“Rejoice in the Lord always, again I say Rejoice”. Philippians 4:4

This is a small but powerful verse from Philippians. Even though at times, we may choose not to “rejoice”, this is actually a commandment from our Lord to rejoice regardless of our circumstance. Not always easy but again, this is directly from the Lord. Are you rejoicing today despite what you are going through?

Have a blessed day!

(Taken from Word for the Day from Tom Nannarone)

Monday, April 2, 2012

Message from Laura Furedy, Preschool Director

Communion on the Moon: July 20, 1969
(An article by Eric Metaxas)

Forty-two years ago two human beings changed history by walking on the surface of the moon. But what happened before Buzz Aldrin and Neil Armstrong exited the Lunar Module is perhaps even more amazing, if only because so few people know about it. "I'm talking about the fact that Buzz Aldrin took communion on the surface of the moon. Some months after his return, he wrote about it in Guideposts magazine. And a few years ago I had the privilege of meeting him myself. I asked him about it and he confirmed the story to me, and I wrote about it in my book, "Everything You Always Wanted to Know about God (But Were Afraid to Ask)."

The background to the story is that Aldrin was an elder at his Presbyterian Church in Texas during this period in his life, and knowing that he would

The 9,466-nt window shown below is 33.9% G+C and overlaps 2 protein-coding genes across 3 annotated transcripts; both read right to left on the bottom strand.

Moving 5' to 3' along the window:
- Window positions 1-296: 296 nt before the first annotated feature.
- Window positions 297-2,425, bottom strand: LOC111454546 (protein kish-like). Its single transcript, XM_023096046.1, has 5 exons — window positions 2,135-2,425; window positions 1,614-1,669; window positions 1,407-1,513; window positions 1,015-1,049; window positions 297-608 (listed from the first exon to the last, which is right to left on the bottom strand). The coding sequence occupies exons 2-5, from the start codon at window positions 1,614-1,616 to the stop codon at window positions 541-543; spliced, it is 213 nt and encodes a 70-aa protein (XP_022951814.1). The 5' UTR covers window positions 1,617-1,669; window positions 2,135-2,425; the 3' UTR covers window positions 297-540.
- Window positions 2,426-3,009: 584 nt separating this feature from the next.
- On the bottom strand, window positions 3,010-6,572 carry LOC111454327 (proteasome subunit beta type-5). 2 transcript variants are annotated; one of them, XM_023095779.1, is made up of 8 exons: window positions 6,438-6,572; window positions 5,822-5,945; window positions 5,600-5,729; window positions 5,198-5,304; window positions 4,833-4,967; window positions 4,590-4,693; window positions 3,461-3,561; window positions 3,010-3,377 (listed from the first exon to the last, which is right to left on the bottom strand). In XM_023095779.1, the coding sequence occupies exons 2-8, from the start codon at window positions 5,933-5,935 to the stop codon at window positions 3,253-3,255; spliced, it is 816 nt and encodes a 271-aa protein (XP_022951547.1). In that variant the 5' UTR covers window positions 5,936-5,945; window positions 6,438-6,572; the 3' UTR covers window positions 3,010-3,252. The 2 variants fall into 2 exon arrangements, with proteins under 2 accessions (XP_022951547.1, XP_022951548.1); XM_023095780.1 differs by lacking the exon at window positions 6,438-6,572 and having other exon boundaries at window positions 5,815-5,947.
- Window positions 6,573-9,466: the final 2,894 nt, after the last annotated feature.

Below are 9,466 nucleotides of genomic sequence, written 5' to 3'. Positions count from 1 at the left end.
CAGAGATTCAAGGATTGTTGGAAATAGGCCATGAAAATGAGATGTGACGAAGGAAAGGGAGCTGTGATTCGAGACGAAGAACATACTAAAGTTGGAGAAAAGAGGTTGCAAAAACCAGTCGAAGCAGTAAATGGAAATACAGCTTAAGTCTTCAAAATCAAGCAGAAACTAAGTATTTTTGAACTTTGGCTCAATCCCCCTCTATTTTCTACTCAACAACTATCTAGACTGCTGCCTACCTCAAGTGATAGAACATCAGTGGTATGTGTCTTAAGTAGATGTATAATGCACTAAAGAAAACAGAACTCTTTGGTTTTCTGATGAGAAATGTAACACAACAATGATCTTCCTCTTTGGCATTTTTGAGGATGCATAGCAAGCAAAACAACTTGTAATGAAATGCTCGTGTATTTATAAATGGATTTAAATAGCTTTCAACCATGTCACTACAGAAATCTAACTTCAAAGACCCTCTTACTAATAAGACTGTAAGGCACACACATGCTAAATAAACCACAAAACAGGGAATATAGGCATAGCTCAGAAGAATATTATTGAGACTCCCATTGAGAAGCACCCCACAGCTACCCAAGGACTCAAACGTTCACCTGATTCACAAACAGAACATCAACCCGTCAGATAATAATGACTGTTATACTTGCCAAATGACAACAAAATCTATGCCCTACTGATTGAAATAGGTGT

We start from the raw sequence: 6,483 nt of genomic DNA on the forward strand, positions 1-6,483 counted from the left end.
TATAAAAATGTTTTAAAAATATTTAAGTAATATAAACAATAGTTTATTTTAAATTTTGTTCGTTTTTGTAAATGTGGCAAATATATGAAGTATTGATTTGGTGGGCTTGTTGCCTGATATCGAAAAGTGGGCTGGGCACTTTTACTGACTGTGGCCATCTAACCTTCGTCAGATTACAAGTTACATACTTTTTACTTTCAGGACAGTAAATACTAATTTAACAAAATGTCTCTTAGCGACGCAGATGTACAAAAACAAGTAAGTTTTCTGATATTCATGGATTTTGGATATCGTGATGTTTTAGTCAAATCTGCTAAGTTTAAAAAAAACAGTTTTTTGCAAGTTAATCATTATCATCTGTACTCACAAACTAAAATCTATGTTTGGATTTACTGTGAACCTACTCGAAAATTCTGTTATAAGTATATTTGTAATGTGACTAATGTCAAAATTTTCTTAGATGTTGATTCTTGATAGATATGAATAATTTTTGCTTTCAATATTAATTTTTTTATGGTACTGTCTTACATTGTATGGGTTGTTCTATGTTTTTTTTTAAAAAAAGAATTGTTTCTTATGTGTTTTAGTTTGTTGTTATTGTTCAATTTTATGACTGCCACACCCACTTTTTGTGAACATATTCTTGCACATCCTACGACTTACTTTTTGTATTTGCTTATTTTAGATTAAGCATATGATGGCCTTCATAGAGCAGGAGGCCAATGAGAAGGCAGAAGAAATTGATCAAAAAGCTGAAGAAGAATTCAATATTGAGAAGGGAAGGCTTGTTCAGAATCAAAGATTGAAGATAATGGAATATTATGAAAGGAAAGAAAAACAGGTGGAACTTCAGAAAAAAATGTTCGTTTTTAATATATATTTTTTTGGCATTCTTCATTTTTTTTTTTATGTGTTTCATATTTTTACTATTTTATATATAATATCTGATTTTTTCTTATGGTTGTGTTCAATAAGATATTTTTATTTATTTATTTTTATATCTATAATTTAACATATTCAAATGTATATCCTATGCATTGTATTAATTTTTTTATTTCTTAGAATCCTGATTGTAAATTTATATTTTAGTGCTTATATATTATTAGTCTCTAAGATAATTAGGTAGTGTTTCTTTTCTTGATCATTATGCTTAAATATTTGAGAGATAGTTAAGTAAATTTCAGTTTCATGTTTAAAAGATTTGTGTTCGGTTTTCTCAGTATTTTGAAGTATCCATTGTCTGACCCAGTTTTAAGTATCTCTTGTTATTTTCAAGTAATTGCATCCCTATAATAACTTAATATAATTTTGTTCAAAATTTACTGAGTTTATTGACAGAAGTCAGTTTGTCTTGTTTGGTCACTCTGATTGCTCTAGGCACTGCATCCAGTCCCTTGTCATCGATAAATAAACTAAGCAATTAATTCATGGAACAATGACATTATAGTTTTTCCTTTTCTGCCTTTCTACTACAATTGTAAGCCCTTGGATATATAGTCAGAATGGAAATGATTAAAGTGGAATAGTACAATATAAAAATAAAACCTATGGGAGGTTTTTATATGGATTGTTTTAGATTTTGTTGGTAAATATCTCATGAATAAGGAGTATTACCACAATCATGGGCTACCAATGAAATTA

soon be doing something unprecedented in human history, he felt he should mark the occasion somehow, and he asked his minister to help him. And so the
minister consecrated a communion wafer and a small vial of communion wine.

And Buzz Aldrin took them with him out of the Earth's orbit and on to the surface of the moon.
He and Armstrong had only been on the lunar surface for a few minutes when Aldrin made the following public statement: "This is the LM pilot. I'd like
to take this opportunity to ask every person listening in, whoever and wherever they may be, to pause for a moment and contemplate the events of
the past few hours and to give thanks in his or her own way." He then ended radio communication and there, on the silent surface of the moon, 250,000
miles from home, he read a verse from the Gospel of John, and he took communion. Here is his own account of what happened:

"In the radio blackout, I opened the little plastic packages which contained the bread and the wine. I poured the wine into the chalice our church had
given me. In the one-sixth gravity of the moon, the wine slowly curled and gracefully came up the side of the cup. Then I read the scripture, 'I am the
vine, you are the branches. Whosoever abides in me will bring forth much fruit. Apart from me you can do nothing.'

"I had intended to read my communion passage back to earth, but at the last minute [they] had requested that I not do this. NASA was already embroiled in a
legal battle with Madelyn Murray O'Hare, the celebrated opponent of religion, over the Apollo 8 crew reading from Genesis while orbiting the moon at
I agreed reluctantly.

"I ate the tiny Host and swallowed the wine. I gave thanks for the intelligence and spirit that had brought two young pilots to the Sea of Tranquility.
It was interesting for me to think: the very first liquid ever poured on the moon, and the very first food eaten there, were the communion elements."

And of course, it's interesting to think that some of the first words spoken on the moon were the words of Jesus Christ, who made the Earth and the moon
- and Who, in the immortal words of Dante, is Himself the "Love that moves the Sun and other stars."